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September 21, 2016 | Tags: , ,

Meet the Central Reform Congregation Community Garden

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Growing Community at Central Reform Congregation Community Garden, and Beyond

Welcome to Central Reform Congregation Community Garden

One of the fundamental goals of the Central Reform Congregation (CRC) is to strengthen the bonds of our community through communication and participation, while continuing our work of Tikkun Olam — the repair of the world. Our landscape includes an area we call “Common Ground,” located at the northeast corner of the property, a circular area of paving stones intended to welcome members of the surrounding community, in this diverse urban setting. In this garden space, we have placed a public sculpture as a landmark where the community is welcome to gather for marches, candlelight vigils, or prayer services.

We have added 4 raised beds this spring to grow food and donate it to the local food pantry. We are building community with the gardens in the area, including the garden at Next Door and the Central West End farm, with the desire to build a thriving network. One day, we would love for the folks who use the food pantry to take over the gardening and maybe open a garden store for them to sell food and goods.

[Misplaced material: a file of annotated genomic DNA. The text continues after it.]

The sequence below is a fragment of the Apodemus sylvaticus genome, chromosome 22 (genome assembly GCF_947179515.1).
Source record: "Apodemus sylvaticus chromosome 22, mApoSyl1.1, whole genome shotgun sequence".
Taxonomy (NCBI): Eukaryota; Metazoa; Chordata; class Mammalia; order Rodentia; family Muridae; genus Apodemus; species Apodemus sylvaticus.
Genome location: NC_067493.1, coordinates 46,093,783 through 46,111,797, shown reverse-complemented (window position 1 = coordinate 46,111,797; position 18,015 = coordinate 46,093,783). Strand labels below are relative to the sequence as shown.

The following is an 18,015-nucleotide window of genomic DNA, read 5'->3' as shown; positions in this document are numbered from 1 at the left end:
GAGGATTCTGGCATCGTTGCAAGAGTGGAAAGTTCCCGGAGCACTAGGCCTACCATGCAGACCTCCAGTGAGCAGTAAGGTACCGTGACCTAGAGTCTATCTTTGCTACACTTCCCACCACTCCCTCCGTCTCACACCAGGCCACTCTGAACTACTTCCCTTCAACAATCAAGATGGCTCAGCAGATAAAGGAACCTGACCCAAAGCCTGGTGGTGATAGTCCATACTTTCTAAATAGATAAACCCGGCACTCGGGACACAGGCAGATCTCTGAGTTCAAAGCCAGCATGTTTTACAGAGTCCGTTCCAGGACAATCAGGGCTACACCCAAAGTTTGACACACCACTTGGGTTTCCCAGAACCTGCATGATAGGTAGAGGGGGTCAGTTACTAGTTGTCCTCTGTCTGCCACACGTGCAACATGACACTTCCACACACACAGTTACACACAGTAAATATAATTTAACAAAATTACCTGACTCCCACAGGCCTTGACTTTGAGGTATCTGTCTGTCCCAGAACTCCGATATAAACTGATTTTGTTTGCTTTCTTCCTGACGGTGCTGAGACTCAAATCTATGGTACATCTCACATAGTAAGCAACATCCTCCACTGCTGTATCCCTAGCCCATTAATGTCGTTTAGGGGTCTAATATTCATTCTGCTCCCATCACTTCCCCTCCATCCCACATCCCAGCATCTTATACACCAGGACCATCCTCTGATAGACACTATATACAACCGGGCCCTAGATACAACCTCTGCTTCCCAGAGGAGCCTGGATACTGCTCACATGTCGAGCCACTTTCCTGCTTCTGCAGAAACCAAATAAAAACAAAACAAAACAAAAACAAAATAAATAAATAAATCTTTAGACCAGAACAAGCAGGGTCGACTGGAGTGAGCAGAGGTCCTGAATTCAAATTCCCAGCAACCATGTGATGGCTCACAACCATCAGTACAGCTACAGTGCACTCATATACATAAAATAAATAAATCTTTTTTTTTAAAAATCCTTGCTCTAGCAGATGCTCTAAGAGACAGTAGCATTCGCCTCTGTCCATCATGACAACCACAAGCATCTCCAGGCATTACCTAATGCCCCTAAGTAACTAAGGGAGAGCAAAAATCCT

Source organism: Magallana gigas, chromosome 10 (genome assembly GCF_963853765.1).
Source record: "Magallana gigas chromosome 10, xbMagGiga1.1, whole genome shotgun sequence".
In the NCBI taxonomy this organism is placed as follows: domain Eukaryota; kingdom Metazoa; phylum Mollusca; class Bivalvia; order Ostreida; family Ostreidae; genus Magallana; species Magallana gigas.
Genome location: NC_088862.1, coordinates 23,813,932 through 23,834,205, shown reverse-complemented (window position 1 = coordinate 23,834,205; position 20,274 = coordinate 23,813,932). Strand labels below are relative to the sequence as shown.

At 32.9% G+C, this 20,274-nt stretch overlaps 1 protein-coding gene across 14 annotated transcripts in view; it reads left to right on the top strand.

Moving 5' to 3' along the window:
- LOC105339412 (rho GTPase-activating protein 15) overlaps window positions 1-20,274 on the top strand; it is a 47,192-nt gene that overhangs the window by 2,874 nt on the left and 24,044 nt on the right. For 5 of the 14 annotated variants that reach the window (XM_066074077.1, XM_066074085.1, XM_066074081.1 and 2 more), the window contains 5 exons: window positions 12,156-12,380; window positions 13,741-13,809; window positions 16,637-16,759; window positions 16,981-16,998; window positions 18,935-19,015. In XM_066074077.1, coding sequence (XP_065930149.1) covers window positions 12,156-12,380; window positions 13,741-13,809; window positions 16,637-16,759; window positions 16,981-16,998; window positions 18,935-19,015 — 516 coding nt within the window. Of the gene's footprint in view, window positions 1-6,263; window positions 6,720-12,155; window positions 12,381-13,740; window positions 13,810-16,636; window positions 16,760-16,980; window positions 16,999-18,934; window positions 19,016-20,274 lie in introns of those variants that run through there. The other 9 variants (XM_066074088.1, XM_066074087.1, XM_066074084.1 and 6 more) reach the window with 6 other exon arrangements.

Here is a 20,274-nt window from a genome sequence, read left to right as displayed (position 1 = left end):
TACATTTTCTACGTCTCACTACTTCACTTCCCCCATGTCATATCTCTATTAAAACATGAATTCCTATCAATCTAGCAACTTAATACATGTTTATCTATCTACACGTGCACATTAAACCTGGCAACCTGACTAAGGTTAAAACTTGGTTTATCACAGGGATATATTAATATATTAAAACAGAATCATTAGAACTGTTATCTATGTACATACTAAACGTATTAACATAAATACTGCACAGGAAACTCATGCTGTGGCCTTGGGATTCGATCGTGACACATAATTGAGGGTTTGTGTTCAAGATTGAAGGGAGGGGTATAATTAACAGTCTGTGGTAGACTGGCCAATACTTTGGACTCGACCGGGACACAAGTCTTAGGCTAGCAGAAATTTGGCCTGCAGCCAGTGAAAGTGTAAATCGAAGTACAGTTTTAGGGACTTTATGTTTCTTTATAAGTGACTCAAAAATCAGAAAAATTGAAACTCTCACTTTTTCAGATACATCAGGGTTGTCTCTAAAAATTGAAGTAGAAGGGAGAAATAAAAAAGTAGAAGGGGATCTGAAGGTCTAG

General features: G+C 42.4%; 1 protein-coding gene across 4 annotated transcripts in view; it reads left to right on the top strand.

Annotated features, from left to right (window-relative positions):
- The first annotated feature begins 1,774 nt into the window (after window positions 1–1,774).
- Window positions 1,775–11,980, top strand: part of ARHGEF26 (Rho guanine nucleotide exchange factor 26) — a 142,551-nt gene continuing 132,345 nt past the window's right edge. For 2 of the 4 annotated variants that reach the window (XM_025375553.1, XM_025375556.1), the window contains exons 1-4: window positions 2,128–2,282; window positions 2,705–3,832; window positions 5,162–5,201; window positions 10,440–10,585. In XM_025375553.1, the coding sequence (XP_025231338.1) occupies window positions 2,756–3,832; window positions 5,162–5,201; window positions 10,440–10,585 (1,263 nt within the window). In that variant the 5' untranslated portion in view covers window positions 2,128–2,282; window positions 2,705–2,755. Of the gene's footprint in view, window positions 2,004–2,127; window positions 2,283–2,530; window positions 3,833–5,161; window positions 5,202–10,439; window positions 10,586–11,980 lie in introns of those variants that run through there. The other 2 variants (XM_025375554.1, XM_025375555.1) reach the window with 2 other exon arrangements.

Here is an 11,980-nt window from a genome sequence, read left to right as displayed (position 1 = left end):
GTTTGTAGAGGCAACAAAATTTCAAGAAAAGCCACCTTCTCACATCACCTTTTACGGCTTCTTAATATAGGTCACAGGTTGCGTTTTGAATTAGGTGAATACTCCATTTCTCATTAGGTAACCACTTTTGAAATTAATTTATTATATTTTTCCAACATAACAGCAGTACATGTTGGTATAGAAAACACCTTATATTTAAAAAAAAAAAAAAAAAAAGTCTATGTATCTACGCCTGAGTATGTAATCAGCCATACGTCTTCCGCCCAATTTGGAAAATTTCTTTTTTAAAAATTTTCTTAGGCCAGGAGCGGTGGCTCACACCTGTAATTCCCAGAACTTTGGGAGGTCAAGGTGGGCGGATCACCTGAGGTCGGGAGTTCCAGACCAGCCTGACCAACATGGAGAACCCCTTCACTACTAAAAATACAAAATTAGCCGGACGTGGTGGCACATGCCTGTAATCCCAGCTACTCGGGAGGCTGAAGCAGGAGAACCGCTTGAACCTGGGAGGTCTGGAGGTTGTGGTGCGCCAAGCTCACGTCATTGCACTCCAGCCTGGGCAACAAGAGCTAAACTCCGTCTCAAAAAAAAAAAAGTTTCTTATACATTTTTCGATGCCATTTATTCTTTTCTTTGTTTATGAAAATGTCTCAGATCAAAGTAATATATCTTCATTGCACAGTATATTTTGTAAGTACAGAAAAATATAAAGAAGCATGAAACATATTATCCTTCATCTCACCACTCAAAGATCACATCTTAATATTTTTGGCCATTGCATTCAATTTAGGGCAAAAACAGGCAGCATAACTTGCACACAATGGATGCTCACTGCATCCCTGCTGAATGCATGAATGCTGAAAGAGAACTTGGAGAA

-Ben Fox, Garden Leader

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Learning in the Central Reform Congregation Community Garden

I moved to St. Louis from Jackson, Mississippi hoping the weather would be cooler and less humid. I was wrong. And now, instead of working in an air conditioned office, my daily work life has changed dramatically. I moved to St. Louis at the end of July to work for The Amir Project, an organization that teaches young adults to run educational gardens at summer camps. In St. Louis though, Amir began a year-round initiative aiming to work with local community gardens in the hopes of providing support. More specifically, I work with the Garden of Eden at the JCC in Creve Coeur, the Central West End Farm, the Central Reform Congregation Community Garden, the Next Door garden, and the Transgender Memorial Garden.

Through each garden, I’ve met people and made friends who have each taught me something unique, which made me realize how truly innovative the garden classroom is. At the Central West End Farm, under the tutelage of Arthur Culbert, I not only learned interesting things about plants and veggies, but also how to sustain a gift-garden. I learned to infuse vinegar with herbs, package the product, and sell it to community members, which ultimately brings money back to the garden for seed and seedling money. I know these are skills I will take with me moving forward. I am grateful that even though air conditioning is comfortable, that I got out of the office setting and into the garden setting. Gardening in St. Louis very quickly introduced me to the folks of the city, and I was able to meet and befriend people of all ages.

-Arielle Nissenblatt